Families close to a Nashville fatal school shooting broke down in tears Tuesday after a Tennessee Republican leader ordered state troopers to remove them and others from a legislative hearing room while they waited to testify in favor of gun control measures.
The emotional scene was just one of several chaotic moments that erupted during the second day of Tennessee’s special legislative session. Republican Gov. Bill Lee initially called lawmakers back to the Capitol to consider his proposal to keep firearms away from dangerous people.
“I was supposed to speak, I was supposed to testify,” said Sarah Shoop Neumann, sobbing and shaking in front of the silent GOP-controlled House subcommittee room, which was cleared out after some clapping from the public gallery, even though she sat quietly and wasn’t holding any signs.
As a parent whose child attends The Covenant School, Neumann is among the family members desperately attempting to address the state’s relaxed gun laws after a shooter opened fire inside their school and killed three children and three adults. She was later allowed back to testify against a bill that allows for more teachers to carry guns at school. The House subcommittee advanced the bill, though its odds appear longer in the Senate.
“We’re just trying to do something,” Neumann later told reporters, as other Covenant parents huddled around her. “It’s overwhelming.”
However, Lee’s bill has been all but defeated by the Republican supermajority, where legislative leaders have largely refused to consider the issue. Without any debate, three variations of similar proposals for so-called extreme risk protection orders, or ERPOs, carried by Democratic Rep. Bob Freeman of Nashville, immediately failed Tuesday in the same House subcommittee where the public was kicked out.
On the first day of the special session on Monday, House Republicans advanced a new set of procedural rules that carried harsh penalties for lawmakers deemed too disruptive or distracting, and banned visitors from carrying signs inside the Capitol and in legislative hearing rooms. The Senate and House also signed off on severely limiting the public from accessing the galleries where people have traditionally been allowed to watch their government in action.
The actions come after the Tennessee Republicans attracted national attention for expelling two young Black Democratic lawmakers earlier this year for breaking House rules during a demonstration in support of gun control. Reps. Justin Jones and Justin Pearson have since been reinstated to their positions, but the actions sent shock waves about the Republican supermajority’s ability to hand down strict punishments to opponents.
Yet protestors on Tuesday found ways to defy the new sign ban, showing up to the House chamber with pro-gun control messages written on their bodies and clothes. Others wrote out messages on their phones and held them up for lawmakers to see.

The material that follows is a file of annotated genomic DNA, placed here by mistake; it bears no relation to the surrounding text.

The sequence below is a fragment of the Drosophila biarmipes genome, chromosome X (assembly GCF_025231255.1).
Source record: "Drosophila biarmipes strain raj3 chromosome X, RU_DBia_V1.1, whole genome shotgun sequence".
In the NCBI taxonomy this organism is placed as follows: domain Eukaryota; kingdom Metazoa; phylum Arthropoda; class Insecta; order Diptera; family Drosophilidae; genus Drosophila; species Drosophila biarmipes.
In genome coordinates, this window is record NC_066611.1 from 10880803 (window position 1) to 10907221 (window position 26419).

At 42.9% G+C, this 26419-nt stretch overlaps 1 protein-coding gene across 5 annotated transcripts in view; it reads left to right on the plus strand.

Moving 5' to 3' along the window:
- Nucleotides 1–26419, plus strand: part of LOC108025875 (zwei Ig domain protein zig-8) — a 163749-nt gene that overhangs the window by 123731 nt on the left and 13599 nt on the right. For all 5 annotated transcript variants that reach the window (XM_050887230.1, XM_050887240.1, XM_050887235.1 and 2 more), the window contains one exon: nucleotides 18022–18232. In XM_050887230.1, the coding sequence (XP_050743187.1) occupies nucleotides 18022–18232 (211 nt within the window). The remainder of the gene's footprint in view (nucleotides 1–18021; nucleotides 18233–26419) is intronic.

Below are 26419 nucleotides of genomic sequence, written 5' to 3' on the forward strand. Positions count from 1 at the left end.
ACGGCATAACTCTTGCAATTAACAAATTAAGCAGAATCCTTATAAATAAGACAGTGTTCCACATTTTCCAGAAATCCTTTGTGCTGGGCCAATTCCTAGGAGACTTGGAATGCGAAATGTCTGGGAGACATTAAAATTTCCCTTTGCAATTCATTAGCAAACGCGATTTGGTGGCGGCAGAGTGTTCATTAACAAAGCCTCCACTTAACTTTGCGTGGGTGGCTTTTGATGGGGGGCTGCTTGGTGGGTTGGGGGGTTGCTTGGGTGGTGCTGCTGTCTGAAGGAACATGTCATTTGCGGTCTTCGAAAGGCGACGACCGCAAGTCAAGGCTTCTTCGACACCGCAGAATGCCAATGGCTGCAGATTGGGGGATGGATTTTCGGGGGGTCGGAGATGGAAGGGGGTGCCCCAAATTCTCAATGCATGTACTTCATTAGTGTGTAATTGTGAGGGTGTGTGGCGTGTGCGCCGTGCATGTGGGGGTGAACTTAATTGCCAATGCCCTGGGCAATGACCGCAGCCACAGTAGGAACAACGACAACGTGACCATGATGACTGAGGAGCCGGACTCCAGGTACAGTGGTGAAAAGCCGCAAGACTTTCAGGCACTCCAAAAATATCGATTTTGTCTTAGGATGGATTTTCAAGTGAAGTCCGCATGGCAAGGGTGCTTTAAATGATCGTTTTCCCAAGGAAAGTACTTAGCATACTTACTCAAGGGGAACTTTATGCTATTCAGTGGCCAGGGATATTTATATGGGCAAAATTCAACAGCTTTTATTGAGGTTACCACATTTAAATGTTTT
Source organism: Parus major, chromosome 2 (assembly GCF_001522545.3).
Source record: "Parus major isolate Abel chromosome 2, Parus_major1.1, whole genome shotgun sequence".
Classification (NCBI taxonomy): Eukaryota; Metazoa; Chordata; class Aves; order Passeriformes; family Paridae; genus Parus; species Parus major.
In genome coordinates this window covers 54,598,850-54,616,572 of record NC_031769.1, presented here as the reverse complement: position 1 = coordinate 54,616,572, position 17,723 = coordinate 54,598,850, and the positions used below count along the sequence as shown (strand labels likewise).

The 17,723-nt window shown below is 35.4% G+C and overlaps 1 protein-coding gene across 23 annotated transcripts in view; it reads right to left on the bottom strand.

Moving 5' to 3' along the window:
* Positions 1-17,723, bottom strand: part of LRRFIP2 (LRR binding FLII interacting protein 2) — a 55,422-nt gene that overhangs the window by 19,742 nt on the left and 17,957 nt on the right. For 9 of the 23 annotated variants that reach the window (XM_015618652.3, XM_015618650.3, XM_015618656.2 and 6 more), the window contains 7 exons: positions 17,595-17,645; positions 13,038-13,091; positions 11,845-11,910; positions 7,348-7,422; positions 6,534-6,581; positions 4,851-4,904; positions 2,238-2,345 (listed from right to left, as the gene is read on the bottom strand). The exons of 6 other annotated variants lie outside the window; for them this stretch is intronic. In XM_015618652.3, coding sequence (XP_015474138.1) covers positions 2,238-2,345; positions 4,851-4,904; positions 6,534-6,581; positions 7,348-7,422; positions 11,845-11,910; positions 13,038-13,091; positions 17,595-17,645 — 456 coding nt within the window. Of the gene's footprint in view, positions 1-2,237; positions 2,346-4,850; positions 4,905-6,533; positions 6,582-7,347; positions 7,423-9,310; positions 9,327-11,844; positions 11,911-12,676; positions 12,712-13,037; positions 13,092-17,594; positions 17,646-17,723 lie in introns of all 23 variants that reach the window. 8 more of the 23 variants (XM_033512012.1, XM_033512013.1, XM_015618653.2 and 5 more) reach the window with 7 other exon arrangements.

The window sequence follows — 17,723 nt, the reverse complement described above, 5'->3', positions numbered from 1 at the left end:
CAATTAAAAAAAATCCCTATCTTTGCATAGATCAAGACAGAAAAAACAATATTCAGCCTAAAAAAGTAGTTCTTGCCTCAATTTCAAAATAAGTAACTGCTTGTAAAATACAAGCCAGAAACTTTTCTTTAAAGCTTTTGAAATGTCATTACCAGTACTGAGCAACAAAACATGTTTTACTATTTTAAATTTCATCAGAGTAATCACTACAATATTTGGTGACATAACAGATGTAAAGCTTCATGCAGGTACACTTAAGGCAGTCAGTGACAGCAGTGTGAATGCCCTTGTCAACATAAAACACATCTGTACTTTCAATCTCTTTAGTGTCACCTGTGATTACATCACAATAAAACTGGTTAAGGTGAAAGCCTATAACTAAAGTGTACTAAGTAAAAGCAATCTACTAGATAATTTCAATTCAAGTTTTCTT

That defiance faced a harsher response as lawmakers broke out into committee rooms to begin debating legislation.
Allison Polidor, a gun control advocate from Nashville, was escorted out of a hearing room because she was holding a sign that said, “1 KID ALL THE GUNS.”
“I wasn’t saying anything. I wasn’t doing anything. I was holding up a sign,” Polidor told reporters outside the room.
Rep. Lowell Russell, the Republican subcommittee chairman, had also warned that he could order everyone out of the room.
Shortly after, another Republican lawmaker said his bill was stalled that would let people with handgun carry permits bring guns onto K-12 and college school property if they know the school doesn’t have armed security. That announcement sparked some gun control advocates in the crowd to break out in applause.
“Are we going to quiet down and listen, or are we going to sit there and clap?” Russell said.
When some kept clapping, Russell said, “Alright, troopers, let’s go ahead and clear the room.”
Members of the media were allowed to stay, and some members of the public who were testifying on legislation were allowed in.
“We gave them three or four times to not do outbursts in the committee hearing, and unfortunately they continued after three, maybe four warnings,” Russell told The Associated Press afterward. “So unfortunately, that’s just the way it goes, if they don’t follow the rules.”
After the public was kicked out, Neumann was allowed to return to testify against the bill that allows for more armed teachers. She said the Covenant teachers’ hands were shaking so badly that day while trying to keep the children quiet, safe, hidden and secure that they couldn’t have handled a firearm.
“They are heroes. They enacted every protocol in place perfectly,” Neumann said. “And they could not have done those things if they were also meant to be armed and go out and attack the shooter.”